Evolving From Hope to Hopelessness
--by Margaret Wheatley (Feb 26, 2007)
[Rudolf Bahro said,] "When the forms of an old culture are dying, the new culture is created by a few people who are not afraid to be insecure." Could insecurity, self-doubt, be a good trait? I find it hard to imagine how I can work for the future without feeling grounded in the belief that my actions will make a difference. But Bahro offers a new prospect, that feeling insecure, even groundless, might actually increase my ability to stay in the work. [...]
Vaclav Havel helped me become further attracted to insecurity and not-knowing: "Hope," he states, "is not the conviction that something will turn out well, but the certainty that something makes sense regardless of how it turns out."
Havel seems to be describing not hope, but hopelessness. Being liberated from results, giving up outcomes, doing what feels right rather than effective. He helps me recall the Buddhist teaching that hopelessness is not the opposite of hope. Fear is. Hope and fear are inescapable partners. Anytime we hope for a certain outcome, and work hard to make it happen, then we also introduce fear-fear of failing, fear of loss. Hopelessness is free of fear and thus can feel quite liberating. I've listened to others describe this state. Unburdened of strong emotions, they describe the miraculous appearance of clarity and energy.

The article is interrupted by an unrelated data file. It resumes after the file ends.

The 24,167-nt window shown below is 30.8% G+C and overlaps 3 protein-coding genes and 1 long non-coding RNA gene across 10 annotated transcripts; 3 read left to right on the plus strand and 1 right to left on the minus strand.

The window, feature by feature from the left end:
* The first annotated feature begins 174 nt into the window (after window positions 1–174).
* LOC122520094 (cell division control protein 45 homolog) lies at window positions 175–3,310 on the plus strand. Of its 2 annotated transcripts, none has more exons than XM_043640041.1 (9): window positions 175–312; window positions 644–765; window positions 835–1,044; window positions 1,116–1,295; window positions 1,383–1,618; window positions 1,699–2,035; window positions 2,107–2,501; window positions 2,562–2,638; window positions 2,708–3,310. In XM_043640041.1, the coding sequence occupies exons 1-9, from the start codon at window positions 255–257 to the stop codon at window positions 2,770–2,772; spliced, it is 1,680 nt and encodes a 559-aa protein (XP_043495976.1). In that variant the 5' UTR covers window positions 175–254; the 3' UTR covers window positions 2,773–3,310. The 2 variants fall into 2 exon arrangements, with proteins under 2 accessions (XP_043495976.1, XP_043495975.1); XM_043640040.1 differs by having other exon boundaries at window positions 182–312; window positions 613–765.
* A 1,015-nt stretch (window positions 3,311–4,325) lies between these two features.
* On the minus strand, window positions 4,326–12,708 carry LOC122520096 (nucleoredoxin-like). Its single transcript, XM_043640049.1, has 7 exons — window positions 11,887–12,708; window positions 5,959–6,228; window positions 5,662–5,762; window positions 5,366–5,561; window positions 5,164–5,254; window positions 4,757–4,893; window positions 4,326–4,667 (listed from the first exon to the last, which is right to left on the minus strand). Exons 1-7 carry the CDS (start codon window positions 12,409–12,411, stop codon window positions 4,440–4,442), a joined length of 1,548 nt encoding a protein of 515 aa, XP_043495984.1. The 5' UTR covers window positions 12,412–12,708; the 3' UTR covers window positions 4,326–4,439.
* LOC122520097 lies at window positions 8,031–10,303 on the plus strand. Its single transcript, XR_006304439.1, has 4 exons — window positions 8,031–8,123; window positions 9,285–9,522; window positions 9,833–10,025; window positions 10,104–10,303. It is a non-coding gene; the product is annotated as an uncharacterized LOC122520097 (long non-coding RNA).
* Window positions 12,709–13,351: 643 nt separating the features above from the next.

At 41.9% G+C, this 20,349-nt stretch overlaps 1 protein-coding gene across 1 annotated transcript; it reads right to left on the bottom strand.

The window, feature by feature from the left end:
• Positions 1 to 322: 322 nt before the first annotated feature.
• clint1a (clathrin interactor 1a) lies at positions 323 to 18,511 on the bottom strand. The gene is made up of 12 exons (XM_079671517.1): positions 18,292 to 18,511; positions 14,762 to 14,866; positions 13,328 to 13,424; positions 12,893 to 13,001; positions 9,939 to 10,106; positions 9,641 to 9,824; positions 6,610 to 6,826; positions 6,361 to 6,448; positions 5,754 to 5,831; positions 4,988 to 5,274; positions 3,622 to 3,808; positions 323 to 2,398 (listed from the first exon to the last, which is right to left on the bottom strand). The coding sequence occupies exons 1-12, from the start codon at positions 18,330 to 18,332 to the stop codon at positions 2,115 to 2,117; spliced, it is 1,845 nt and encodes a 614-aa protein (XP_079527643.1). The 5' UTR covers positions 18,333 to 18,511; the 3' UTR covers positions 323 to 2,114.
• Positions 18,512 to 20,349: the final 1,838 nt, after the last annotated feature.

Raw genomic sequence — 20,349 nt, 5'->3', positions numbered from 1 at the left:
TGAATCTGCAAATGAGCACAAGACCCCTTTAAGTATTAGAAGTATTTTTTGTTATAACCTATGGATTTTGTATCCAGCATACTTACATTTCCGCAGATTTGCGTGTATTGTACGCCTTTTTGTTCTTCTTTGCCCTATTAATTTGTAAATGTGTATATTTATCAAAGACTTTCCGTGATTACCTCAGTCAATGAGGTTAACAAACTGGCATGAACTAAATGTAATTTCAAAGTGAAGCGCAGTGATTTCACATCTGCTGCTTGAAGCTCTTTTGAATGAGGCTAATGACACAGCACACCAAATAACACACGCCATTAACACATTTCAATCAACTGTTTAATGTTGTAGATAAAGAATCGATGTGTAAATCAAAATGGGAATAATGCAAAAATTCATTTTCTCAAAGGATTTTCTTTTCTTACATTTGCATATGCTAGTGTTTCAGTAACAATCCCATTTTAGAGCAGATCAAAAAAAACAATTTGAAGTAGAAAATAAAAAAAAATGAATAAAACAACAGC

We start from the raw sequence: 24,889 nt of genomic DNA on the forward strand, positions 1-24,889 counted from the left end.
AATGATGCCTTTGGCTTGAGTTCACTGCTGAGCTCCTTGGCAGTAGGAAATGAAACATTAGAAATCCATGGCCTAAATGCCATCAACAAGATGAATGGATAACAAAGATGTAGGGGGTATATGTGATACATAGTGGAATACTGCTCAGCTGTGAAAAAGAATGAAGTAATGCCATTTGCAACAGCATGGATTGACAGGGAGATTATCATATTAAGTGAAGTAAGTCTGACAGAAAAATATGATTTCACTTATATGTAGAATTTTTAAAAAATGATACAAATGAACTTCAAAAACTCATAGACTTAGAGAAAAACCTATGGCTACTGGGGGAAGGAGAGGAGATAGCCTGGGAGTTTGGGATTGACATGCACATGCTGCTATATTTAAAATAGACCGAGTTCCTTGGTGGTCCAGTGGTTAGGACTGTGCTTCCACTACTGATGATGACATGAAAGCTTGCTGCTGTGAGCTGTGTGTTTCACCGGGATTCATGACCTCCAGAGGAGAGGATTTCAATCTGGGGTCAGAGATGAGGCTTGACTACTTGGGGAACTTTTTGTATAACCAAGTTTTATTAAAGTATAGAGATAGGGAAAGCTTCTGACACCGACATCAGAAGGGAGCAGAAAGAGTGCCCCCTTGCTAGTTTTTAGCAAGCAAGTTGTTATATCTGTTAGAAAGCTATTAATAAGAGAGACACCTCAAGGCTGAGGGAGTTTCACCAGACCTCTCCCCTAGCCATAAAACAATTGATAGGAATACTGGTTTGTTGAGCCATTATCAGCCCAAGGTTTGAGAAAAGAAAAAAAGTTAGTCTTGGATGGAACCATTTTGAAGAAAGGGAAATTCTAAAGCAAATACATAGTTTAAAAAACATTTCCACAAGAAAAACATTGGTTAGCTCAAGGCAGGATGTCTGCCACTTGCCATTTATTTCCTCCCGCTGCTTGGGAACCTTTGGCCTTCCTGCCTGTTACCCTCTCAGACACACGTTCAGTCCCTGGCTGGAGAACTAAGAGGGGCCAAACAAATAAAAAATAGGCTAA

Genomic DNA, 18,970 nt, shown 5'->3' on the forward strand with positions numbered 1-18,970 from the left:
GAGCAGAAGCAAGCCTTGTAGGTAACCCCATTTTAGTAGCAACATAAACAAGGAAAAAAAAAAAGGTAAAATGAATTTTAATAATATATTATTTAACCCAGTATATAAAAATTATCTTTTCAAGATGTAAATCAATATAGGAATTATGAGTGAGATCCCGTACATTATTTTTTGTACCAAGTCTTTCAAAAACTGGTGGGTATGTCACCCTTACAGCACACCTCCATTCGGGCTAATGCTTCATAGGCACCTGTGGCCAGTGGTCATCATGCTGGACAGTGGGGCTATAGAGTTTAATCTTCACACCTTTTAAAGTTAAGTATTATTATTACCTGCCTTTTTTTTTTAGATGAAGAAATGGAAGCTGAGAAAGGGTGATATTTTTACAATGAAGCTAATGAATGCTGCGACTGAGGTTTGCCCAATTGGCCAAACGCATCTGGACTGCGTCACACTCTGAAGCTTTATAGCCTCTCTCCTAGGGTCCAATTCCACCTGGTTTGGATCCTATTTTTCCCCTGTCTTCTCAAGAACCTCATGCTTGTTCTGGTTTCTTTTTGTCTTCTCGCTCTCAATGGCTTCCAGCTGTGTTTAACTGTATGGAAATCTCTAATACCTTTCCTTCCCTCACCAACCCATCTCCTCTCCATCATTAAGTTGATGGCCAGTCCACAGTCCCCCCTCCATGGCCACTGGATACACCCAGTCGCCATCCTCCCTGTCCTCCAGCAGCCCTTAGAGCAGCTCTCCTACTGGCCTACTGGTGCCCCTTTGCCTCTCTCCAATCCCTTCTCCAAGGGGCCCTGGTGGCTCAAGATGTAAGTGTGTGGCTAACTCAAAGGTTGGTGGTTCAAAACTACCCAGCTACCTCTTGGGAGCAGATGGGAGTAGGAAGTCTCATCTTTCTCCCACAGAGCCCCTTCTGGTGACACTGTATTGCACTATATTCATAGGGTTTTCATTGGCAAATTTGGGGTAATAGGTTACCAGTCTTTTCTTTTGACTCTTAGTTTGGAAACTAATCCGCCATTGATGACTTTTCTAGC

Thomas Merton, the late Christian mystic, clarified further the journey into hopelessness. In a letter to a friend, he advised: "Do not depend on the hope of results . . .you may have to face the fact that your work will be apparently worthless and even achieve no result at all, if not perhaps results opposite to what you expect. As you get used to this idea, you start more and more to concentrate not on the results, but on the value, the rightness, the truth of the work itself. . . .you gradually struggle less and less for an idea and more and more for specific people. . . In the end, it is the reality of personal relationship that saves everything."
Thomas Merton was right: We are consoled and strengthened by being hopeless together. We don't need specific outcomes. We need each other. Hopelessness has surprised me with patience. As I abandon the pursuit of effectiveness, and watch my anxiety fade, patience appears.